Onwuanibe, hoping for a resolution to this challenge faced by Landmark, said, “I started Landmark 27 years ago in the UK in Europe. We’ve worked in several different countries. 

We brought Landmark to Lagos in 2003, brought this site in 2007, and in the last 17 years we’ve put everything into it. And when I say everything, I mean everything into it. So, it’s touched a lot of lives, and most importantly, it’s ripped out my life, this is my life’s work. So obviously, it’s important that I tell the story and I stay here and sort of defend and figure out a win-win.”

Onwuanibe further said the issue goes beyond monetary compensation even as he hopes for a win-win situation at the end of the day.

“There were no forms of discussions before the notices were sent out. In several discussions, compensation issues have arisen, and people are aware of the protocols and processes for compensation in issues like this. But I want to make it clear this is not an issue of compensation or money. I think, whatever decision is made, I think the wisdom of Solomon needs to be applied. This needs to be a win-win.”

Acknowledging the coastal highway as a great idea that will enhance tourism, the GCEO also highlighted the significance of Landmark as a business hub which has evolved over 17 years to become a premier destination on the West African coast.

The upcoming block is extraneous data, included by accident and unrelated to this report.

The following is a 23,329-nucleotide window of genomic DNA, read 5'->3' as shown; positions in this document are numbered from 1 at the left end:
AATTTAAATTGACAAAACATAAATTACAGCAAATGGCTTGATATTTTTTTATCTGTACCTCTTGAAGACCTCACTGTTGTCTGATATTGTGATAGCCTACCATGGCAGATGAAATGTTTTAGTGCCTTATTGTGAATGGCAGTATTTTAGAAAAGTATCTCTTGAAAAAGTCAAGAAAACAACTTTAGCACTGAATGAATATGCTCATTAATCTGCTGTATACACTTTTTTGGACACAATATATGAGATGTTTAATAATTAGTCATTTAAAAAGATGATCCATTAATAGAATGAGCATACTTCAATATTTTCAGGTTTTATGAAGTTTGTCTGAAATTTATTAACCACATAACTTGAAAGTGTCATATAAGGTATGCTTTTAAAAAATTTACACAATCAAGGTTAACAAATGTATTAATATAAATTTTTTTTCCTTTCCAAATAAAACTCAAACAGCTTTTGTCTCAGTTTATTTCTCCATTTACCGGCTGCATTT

He also cited the numerous investments that have gone in, efforts, and the dedication of thousands of staff members that have made the business become what it is.

“I’ve gone on record; I think the coastal road project is a fantastic project. It’s there to enhance tourism of this terrain. I would also like to believe that the ladies and gentlemen and people out there have enjoyed Landmark and what we have brought to the nation in terms of several things. And I’d like to believe that it can survive alongside this, because we are ground zero, we are in the first one and a half kilometres of this 700-kilometre road.”

“We bought the site in 2007, so it’s a long time ago, 17 years. And over the last 17 years, we’ve developed that site over stages and tried to provide what we believe is the biggest and the best, but certainly the most visited business leisure and lifestyle destination in the West African coast. This has taken time, a lot of money, a lot of effort, and a lot of people- we have a staff of three and a half to four thousand people who apply themselves, so these are real families.

“But even more importantly, quite a few years ago, I took my entire team to Dubai just to learn and understand how to put tourism projects like this together, and we’ve seen the fruit of that labour. So, I think that’s important.

“Now, over the period of time, we’ve had several different developments, so we’ve sought planning consent, building permits, I think four different times. Once in 2007 when we built the towers and then when we built the event centre, and then when we built our retail boulevard and then lastly, when we built the water view apartments which are currently going up. So, yes, everybody is aware that we have our ducks in a row, and I think maybe there’s some more conversations to be had.”

He also outlined the efforts that are in place to address the issue, stating that there would be a stakeholders’ meeting in a couple of days in that regard.

“They’re progressing, and we’re speaking obviously to the federal ministry of works, we’ve engaged with the federal ministry of tourism, Lagos state ministry of tourism, Lagos state government at some of the high levels, we’ve met with the planning team, the planning commission, and the infrastructure team, so these talks go on. In a couple of days, there is a stakeholder’s meeting as well.”

Chioma Kalu and Ozioma Samuel-Ugwuezi